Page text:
When chatting with marketers, one of the most common questions we hear at HubSpot is regarding "first touch" versus "last touch" attribution in marketing analytics . First touch, last touch, and assist reports are all different ways to attribute conversions on your website, and each of these attribution methods will tell you something different and important about the effectiveness of your marketing and the behavior of your visitors.
The following guide will help you understand the difference between "last touch," "first touch," and "assists" attribution, as well as give you a sense of the primary use-cases for each approach. As a wise man once said, you should always give credit where credit is due!
What Are 'Attributions' in Marketing Analytics?
Before we begin, first a definition ...
'Attribution' is a way of understanding which marketing channels or campaigns contributed to a conversion on your website. In HubSpot software , for example, you'll notice that our Marketing Analytics tools report on the number of leads and customers generated through various marketing efforts -- that information is what you'd call an attribution. But because a lead's or customer's lifecycle with your company is made up of a number of different interactions, there are multiple ways to report on attribution. Understanding how attribution works will help you understand which of your marketing efforts are actually generating results.
Now that we've gotten that out of the way, let's discuss the different attribution methods that can be used in your marketing analytics.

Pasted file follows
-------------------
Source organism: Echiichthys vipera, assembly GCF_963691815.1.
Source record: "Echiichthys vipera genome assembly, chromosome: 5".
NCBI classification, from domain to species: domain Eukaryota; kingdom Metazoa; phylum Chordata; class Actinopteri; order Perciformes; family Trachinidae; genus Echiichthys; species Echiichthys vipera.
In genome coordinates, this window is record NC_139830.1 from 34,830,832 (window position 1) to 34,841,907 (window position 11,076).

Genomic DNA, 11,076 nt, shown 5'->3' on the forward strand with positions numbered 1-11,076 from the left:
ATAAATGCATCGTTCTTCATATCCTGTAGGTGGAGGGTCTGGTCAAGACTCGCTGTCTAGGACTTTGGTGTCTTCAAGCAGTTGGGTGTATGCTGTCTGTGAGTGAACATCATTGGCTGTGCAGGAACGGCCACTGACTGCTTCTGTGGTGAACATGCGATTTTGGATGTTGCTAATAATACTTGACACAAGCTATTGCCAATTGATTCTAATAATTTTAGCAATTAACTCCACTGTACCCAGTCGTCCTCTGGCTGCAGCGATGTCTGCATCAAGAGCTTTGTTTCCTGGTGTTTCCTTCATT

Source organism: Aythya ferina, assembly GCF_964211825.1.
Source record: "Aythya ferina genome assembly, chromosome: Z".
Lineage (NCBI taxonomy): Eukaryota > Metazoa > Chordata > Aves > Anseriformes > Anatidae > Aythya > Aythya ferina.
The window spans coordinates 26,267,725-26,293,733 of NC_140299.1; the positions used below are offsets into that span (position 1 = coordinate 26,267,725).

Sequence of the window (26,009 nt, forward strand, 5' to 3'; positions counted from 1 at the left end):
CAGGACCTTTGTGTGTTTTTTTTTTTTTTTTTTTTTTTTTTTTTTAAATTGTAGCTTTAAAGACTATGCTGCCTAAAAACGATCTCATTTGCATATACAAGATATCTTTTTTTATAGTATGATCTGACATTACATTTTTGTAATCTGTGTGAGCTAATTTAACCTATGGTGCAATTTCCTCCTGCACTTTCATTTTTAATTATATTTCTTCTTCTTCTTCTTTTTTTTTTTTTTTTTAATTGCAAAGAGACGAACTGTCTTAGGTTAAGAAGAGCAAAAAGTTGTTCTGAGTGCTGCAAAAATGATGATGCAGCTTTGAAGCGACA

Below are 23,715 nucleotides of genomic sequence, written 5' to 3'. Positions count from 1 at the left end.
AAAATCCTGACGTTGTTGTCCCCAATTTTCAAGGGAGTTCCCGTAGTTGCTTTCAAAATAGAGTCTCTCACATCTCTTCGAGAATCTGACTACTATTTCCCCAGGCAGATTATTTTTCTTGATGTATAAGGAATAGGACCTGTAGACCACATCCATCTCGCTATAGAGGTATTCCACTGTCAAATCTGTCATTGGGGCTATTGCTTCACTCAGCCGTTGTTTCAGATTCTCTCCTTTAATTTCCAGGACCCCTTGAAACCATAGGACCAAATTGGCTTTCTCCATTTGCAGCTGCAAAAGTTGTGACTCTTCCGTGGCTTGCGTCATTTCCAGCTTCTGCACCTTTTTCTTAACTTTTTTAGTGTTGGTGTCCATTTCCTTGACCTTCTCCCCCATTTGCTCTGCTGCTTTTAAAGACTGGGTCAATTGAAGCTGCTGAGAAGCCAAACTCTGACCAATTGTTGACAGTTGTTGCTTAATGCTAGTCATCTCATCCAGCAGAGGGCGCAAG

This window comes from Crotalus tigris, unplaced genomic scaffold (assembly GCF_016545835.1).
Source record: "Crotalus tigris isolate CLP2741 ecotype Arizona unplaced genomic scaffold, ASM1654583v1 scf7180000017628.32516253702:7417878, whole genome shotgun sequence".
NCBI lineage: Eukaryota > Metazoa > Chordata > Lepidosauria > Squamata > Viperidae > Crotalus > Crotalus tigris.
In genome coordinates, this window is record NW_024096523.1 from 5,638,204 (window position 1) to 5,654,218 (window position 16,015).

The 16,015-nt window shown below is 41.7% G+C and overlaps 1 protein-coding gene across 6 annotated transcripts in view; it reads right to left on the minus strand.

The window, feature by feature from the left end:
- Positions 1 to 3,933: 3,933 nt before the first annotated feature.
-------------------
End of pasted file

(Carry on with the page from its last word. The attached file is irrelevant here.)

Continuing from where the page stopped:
Last Touch Attribution
Most analytics packages, including Google Analytics, use last touch attribution as their main method of reporting. Last touch data shows you the most recent interactions and conversions your leads had on your website before they converted.
When It's Useful
As its name suggests, last touch reporting is useful in determining what happened right before your leads converted. If we were presenting last touch data for a given soccer game, for example, it would attribute the winning goal to whoever kicked the ball into the net. Last touch analytics, therefore, is often a good measure of the effectiveness of different landing pages , email campaigns, or other efforts that tend to lead to a direct conversion. What it doesn't tell you, however, is anything else that led up to that conversion. So, if we were to extend that same soccer analogy, it wouldn't give credit to the defender who made that great forward pass that made the goal possible.
HubSpot's Landing Page Analytics report (pictured below), for instance, uses last touch attribution to help marketers evaluate which landing pages were most effective at generating leads and customers. Looking at first touch attribution for the two customers who converted on the Introduction to Business Blogging ebook offer, however, would show marketers an entirely different view.
First Touch Attribution
First touch attribution answers the question, "How did this lead or customer originally find you?" What brought him or her across your digital doorstep for the very first time? In HubSpot software, for example, first touch attribution is used in the Sources report , which shows marketers a breakdown of which channels brought in leads and customers in a given time frame.
(Note: Google Analytics doesn't have a report for first touch attribution out-of-the-box, but if you are tech-savvy, Will Critchlow of Distilled put together some helpful instructions on how to use a .js code to adapt Google Analytics to show first touch attribution.)